All four items under review this month have their distinctive attractions, and if none of them is absolutely essential, each nevertheless has its own unique charm and allure, and will be even more attractive to enthusiasts for the fields it inhabits.
Soprano recitals can be yawn-inducing at times, but no one could possibly say that of Karita Mattila’s stunning performance in the Helsinki Opera House as shown on a recent DVD from Ondine. She’s an unusual figure in the classical world anyway — what other soprano would come on stage barefoot for the last part of her program, or take a bow virtually prostrate on the stage floor?
But such antics are not what make Mattila so distinctive. Her real claim to our attention is her passionate commitment to the music she’s performing, and this is displayed with increasing intensity throughout this concert.
She begins conventionally enough with some songs by the late 19th-century French composer Henri Duparc, but then things begin to change. She launches into a work, Quatre Instants, by young Finnish composer Kaija Saariaho, and is so clearly overwhelmed that at one point you wonder if she can really continue. When Saariaho comes on stage to take her own bow, the reception the audience gives her is overwhelming.
Some songs by Rachmaninov follow, also leaving Mattila visibly moved, and she ends her advertised performance with some Gypsy Songs by Dvorak (which is where the shoes come off). But the highlight of the evening is the song Golden Earrings (from 1942, we’re told), which immediately makes you want to see Mattila in a musical, so dynamic and devastating is her performance.
This is a concert to restore any flagging interest in the classical tradition. The Helsinki venue appears delightfully democratic and modern, and greatly preferable to somewhere like London’s Covent Garden with its royal trappings. As for Mattila herself, few sopranos can match her voice, and absolutely none her artistic commitment. Her marvelous pianist is Martin Katz.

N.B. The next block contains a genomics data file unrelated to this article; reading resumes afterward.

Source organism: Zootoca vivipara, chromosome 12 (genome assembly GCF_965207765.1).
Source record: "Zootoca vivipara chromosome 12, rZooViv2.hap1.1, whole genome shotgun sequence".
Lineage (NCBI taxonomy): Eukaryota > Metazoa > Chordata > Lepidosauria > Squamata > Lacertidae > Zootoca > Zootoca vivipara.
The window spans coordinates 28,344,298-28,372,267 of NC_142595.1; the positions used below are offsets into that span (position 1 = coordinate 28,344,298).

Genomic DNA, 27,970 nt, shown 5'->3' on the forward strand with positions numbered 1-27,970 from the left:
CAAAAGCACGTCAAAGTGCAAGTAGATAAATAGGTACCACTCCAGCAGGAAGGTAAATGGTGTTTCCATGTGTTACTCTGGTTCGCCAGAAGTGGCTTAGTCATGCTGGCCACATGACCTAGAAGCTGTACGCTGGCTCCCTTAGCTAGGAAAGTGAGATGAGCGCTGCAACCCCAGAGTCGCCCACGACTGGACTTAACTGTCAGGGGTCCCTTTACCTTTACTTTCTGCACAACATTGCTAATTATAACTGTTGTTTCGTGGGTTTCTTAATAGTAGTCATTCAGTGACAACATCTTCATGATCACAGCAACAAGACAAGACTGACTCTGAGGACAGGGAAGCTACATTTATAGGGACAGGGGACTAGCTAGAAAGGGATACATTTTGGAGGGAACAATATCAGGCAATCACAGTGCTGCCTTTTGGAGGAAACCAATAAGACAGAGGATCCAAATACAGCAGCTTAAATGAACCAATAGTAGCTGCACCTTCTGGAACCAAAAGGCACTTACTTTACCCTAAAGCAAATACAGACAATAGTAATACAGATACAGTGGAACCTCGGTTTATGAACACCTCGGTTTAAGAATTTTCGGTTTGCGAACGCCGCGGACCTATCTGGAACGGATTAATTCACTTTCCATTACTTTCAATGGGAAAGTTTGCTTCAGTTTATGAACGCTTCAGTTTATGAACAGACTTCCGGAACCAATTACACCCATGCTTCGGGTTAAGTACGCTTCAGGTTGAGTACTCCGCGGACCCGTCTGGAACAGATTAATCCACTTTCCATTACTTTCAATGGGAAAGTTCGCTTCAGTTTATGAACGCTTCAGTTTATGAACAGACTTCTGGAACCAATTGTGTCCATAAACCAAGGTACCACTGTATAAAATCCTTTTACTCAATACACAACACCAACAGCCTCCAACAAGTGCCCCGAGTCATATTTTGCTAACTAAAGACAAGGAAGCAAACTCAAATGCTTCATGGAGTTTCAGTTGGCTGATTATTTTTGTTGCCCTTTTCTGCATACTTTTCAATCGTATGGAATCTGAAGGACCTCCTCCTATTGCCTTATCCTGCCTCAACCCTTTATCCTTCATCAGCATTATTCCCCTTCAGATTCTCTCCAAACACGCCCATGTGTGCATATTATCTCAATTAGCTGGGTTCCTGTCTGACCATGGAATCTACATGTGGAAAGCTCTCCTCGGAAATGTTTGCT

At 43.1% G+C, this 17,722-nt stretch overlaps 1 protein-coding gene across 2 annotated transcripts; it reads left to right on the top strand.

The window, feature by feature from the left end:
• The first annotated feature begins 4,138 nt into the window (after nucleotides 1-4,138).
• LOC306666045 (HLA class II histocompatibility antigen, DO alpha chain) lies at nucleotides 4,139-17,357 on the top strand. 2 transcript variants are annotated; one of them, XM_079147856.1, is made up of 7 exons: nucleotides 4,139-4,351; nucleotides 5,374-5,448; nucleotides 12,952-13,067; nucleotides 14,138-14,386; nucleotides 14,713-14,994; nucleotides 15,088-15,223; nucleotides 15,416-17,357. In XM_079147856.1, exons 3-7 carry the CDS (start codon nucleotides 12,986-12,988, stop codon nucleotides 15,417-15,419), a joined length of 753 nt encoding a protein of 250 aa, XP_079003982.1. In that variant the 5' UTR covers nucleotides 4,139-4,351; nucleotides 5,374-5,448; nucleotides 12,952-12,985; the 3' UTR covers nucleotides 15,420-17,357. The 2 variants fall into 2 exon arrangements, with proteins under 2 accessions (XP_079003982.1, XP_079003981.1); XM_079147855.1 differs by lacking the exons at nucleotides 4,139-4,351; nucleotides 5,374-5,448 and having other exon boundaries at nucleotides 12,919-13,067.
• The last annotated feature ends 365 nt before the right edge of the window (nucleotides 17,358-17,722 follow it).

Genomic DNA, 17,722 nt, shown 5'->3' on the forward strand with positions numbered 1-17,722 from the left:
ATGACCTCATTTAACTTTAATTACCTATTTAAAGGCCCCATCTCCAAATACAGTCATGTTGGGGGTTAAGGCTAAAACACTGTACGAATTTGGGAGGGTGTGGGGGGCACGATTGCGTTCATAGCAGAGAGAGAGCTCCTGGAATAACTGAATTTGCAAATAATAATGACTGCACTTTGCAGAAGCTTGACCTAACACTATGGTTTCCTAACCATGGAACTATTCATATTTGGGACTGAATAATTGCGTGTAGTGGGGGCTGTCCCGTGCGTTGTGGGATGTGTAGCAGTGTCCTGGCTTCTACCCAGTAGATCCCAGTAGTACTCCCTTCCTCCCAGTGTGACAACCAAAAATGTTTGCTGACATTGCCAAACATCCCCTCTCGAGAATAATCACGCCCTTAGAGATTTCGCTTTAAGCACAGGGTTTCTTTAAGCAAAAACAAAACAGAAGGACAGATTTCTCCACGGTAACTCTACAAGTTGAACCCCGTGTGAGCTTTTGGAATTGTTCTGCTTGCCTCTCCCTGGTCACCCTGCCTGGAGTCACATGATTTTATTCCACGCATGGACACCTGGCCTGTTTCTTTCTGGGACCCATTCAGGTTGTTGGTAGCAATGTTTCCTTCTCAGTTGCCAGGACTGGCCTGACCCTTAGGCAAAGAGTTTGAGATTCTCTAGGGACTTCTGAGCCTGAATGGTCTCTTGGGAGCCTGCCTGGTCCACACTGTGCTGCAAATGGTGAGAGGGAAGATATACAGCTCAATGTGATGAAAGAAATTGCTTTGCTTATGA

Zurich Ballet’s Swan Lake has had mixed reviews but I enjoyed it immensely. It’s classical in style without being exactly traditional. Costumes and choreography are as you might expect, but there’s no scenery, only a bare but colorfully lit stage.
Heinz Spoerli gives the first and third acts a congenial conviviality, then in the lakeside acts creates a sort of choreographic geometry, without ignoring the emotions of the two main protagonists. Of these, Polina Semionova as Odette/Odile is outstanding, while Stanislav Jermakov as Count Siegfried gives her sturdy and muscular support.
Unnamed dancers from the company play the smaller roles and uniformly give pleasure in their one-off numbers. This seemed to me a fresh and successful version of a ballet that too often feels weighed down by tradition. The orchestral sound is vigorous and beautifully recorded; the conductor is Vladimir Fedoseyev.
Brand new from New York’s Metropolitan Opera come two CDs of Wagner’s Die Walkure dating from 1968. The cast is stellar — Jon Vickers as Siegmund, Leonie Rysanek as Sieglinde, Birgit Nilsson as Brunnhilde, Christa Ludwig as Fricke and Thomas Stewart as Wotan.
This was one of the matinees broadcast live throughout the US by the Met, and there are other operas from the archive being issued alongside this one. With such a cast you can only wonder why these tapes have lain unreleased for so long, but the answer is plain — the sound quality leaves something to be desired.